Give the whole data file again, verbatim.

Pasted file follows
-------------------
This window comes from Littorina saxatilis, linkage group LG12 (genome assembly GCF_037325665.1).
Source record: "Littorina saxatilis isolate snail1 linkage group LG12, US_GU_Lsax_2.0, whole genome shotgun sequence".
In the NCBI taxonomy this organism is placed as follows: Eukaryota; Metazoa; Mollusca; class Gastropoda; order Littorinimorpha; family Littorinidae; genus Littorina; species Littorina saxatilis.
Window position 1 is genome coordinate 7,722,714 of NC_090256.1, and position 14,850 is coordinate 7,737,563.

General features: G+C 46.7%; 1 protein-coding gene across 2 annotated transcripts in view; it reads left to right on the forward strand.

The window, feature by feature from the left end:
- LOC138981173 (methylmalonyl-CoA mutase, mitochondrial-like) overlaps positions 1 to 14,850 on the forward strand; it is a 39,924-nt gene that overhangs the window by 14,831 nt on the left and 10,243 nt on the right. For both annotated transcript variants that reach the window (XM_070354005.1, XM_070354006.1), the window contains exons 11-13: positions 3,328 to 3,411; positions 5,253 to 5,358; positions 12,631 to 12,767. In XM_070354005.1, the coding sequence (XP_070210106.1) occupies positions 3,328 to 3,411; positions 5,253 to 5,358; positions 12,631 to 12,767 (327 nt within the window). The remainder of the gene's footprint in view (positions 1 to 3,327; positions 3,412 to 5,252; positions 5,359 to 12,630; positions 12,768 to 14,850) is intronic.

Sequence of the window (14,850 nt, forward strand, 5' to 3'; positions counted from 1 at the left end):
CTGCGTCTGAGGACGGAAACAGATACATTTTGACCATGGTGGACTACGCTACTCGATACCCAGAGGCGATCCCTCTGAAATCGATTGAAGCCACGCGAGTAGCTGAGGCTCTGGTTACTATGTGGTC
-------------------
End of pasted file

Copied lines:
This window comes from Littorina saxatilis, linkage group LG12 (genome assembly GCF_037325665.1).
Source record: "Littorina saxatilis isolate snail1 linkage group LG12, US_GU_Lsax_2.0, whole genome shotgun sequence".
In the NCBI taxonomy this organism is placed as follows: Eukaryota; Metazoa; Mollusca; class Gastropoda; order Littorinimorpha; family Littorinidae; genus Littorina; species Littorina saxatilis.
Window position 1 is genome coordinate 7,722,714 of NC_090256.1, and position 14,850 is coordinate 7,737,563.

General features: G+C 46.7%; 1 protein-coding gene across 2 annotated transcripts in view; it reads left to right on the forward strand.

The window, feature by feature from the left end:
- LOC138981173 (methylmalonyl-CoA mutase, mitochondrial-like) overlaps positions 1 to 14,850 on the forward strand; it is a 39,924-nt gene that overhangs the window by 14,831 nt on the left and 10,243 nt on the right. For both annotated transcript variants that reach the window (XM_070354005.1, XM_070354006.1), the window contains exons 11-13: positions 3,328 to 3,411; positions 5,253 to 5,358; positions 12,631 to 12,767. In XM_070354005.1, the coding sequence (XP_070210106.1) occupies positions 3,328 to 3,411; positions 5,253 to 5,358; positions 12,631 to 12,767 (327 nt within the window). The remainder of the gene's footprint in view (positions 1 to 3,327; positions 3,412 to 5,252; positions 5,359 to 12,630; positions 12,768 to 14,850) is intronic.

Sequence of the window (14,850 nt, forward strand, 5' to 3'; positions counted from 1 at the left end):
CTGCGTCTGAGGACGGAAACAGATACATTTTGACCATGGTGGACTACGCTACTCGATACCCAGAGGCGATCCCTCTGAAATCGATTGAAGCCACGCGAGTAGCTGAGGCTCTGGTTACTATGTGGTC